Thursday, February 17, 2011

The Battle of Open Source: Why Can't We Be Friends?

I just read an article on Network World[!] that has me totally floored.
The Banshee[!] developers made it where you can sample, buy and download music within their media player from Amazon MP3[!], and 100% of the affiliate revenues is donated[!] to the GNOME Foundation[!].

Upon further review, Canonical[!] has their own Ubuntu One Music Store[!] that Banshee would be competing with and Canonical wouldn't be getting any cuts from Banshee unless they used Canonical's affiliate ID instead of GNOME's[!]. Canonical wants 75% of the affiliate revenues, with the remainder 25% going to the GNOME Foundation. With the release of Ubuntu 11.04 swiftly drawing near, and Banshee Media Player replacing Rhythmbox[!], the Banshee team opted to disable the Amazon MP3 store all together.

Now it's time for my opinion. Banshee is a wonderful iTunes[!]-like media player for Linux. Since I am such a music buff, and I liked sorta liked iTunes back in the day when I ran Windows[!], I set out to find something similar. As I was searching through media players on Freshmeat[!] back when I was running Debian Linux[!], I came across the Banshee Media Player. It looked like iTunes and had many of the same features. This was the one I chose to go with. A couple of years later, I switched to Ubuntu Linux because of its rapid releases and programs were more up to date than Debian was. I stay fairly current with the happenings behind the scenes in Ubuntu development, even though I am not a developer myself. I even often times over voice my opinions a lot on Twitter about various things in development. I still use Banshee in Ubuntu to this day.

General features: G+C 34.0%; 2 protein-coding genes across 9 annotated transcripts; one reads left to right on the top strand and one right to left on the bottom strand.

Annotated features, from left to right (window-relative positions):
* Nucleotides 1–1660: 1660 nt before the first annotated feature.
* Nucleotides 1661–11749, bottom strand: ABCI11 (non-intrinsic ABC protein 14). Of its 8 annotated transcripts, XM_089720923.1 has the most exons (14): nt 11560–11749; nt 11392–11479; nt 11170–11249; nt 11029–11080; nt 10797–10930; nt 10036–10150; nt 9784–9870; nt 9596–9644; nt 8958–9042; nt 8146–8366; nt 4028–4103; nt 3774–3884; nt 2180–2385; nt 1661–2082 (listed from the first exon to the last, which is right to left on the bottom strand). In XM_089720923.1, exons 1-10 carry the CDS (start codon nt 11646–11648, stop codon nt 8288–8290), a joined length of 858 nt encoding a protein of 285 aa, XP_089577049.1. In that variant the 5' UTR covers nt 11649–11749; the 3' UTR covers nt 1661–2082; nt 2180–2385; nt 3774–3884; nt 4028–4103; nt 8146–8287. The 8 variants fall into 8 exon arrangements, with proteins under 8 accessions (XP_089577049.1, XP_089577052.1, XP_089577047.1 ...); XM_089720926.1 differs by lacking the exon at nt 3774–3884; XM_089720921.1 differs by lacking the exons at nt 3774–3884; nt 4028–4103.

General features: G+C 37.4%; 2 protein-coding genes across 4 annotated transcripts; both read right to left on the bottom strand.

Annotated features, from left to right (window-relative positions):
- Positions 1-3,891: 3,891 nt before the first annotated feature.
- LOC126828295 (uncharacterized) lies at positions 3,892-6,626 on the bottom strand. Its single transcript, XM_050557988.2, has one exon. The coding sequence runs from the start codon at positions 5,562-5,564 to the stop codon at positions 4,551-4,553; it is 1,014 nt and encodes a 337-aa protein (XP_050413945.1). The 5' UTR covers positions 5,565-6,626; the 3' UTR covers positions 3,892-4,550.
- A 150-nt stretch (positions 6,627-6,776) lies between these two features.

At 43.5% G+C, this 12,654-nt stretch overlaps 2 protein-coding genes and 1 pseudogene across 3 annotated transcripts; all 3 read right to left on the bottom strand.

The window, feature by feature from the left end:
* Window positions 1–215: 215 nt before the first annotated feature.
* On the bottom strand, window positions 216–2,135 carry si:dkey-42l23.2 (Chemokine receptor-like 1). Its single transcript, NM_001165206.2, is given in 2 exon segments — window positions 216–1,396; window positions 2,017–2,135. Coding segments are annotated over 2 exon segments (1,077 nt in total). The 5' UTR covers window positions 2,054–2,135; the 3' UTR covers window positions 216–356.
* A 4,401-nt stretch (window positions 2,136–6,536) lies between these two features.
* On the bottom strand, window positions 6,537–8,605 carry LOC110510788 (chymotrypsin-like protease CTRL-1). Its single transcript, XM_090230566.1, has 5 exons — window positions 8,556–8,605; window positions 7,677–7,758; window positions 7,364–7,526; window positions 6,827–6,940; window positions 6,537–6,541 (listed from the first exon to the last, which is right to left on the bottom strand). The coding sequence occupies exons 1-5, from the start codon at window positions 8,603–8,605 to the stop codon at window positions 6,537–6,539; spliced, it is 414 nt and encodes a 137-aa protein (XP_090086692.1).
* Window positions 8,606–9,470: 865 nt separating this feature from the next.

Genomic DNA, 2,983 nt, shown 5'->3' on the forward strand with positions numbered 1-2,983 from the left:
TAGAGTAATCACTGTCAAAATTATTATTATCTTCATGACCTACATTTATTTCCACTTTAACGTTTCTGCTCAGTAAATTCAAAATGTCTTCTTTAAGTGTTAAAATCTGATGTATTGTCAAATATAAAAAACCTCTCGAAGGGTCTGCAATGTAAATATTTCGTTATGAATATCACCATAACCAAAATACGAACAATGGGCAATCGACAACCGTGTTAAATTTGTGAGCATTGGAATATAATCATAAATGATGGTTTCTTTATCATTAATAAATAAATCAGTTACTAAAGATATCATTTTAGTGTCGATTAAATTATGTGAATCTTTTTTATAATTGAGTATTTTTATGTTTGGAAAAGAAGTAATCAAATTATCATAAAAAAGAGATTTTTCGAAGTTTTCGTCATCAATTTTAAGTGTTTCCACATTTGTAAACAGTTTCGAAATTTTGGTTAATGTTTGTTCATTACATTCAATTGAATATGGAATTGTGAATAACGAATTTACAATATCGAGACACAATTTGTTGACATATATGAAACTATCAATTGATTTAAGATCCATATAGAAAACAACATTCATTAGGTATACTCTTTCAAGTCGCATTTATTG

Back when Mark Shuttleworth[!] was pushing Ubuntu for open development, he didn't show greed or ways to control people or projects. He wanted his Ubuntu project to be available for EVERYONE. Sure, projects take money to develop, but there are other ways to go about doing. Changing the affiliate IDs[!] of other open source programs that you distribute is not the answer. That just turns into open source projects fighting one another and NOTHING gets accomplished.

By changing the affiliate IDs in programs such as Banshee and Firefox[!], Canonical is steering, shall I say stealing, possible development revenues from the original program developers. This is not only unfair, but it is just plain wrong.

What do you think? I would love to know your opinions. Please read the whole story from Network World at the top of this post, then either leave me a comment on the blog or better yet, contact me directly on Twitter at @jpyper. I would love to hear form you.